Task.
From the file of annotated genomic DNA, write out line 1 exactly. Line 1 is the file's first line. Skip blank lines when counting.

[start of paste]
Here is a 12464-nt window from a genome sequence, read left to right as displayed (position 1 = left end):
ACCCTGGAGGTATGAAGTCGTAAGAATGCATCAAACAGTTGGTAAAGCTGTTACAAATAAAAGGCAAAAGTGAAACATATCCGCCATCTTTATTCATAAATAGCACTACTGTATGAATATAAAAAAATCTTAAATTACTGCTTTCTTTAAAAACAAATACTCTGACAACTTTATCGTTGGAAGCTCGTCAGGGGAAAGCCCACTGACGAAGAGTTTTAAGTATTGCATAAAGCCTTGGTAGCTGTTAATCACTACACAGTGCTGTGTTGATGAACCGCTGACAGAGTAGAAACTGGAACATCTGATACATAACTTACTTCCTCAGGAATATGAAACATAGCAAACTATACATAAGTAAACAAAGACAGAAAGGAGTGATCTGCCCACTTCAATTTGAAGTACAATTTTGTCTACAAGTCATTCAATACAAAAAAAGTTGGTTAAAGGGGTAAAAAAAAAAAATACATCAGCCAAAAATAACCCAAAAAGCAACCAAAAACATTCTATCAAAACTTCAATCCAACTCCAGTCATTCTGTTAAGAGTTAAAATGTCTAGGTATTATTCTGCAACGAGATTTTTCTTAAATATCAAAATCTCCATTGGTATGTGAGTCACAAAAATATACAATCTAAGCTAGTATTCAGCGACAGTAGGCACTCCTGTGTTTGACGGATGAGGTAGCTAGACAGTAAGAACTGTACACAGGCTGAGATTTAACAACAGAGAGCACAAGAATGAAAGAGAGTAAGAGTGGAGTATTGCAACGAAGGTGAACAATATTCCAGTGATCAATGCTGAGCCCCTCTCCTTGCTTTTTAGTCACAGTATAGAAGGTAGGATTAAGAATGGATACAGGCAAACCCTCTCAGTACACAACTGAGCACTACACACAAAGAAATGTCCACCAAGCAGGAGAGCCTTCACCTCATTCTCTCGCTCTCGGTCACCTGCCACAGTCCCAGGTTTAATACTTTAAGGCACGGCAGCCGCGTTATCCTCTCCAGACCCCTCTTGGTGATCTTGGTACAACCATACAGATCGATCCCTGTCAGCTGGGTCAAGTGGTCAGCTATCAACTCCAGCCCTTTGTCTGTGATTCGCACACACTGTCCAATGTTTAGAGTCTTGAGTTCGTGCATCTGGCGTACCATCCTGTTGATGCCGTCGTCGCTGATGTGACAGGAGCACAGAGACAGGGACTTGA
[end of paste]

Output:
Here is a 12464-nt window from a genome sequence, read left to right as displayed (position 1 = left end):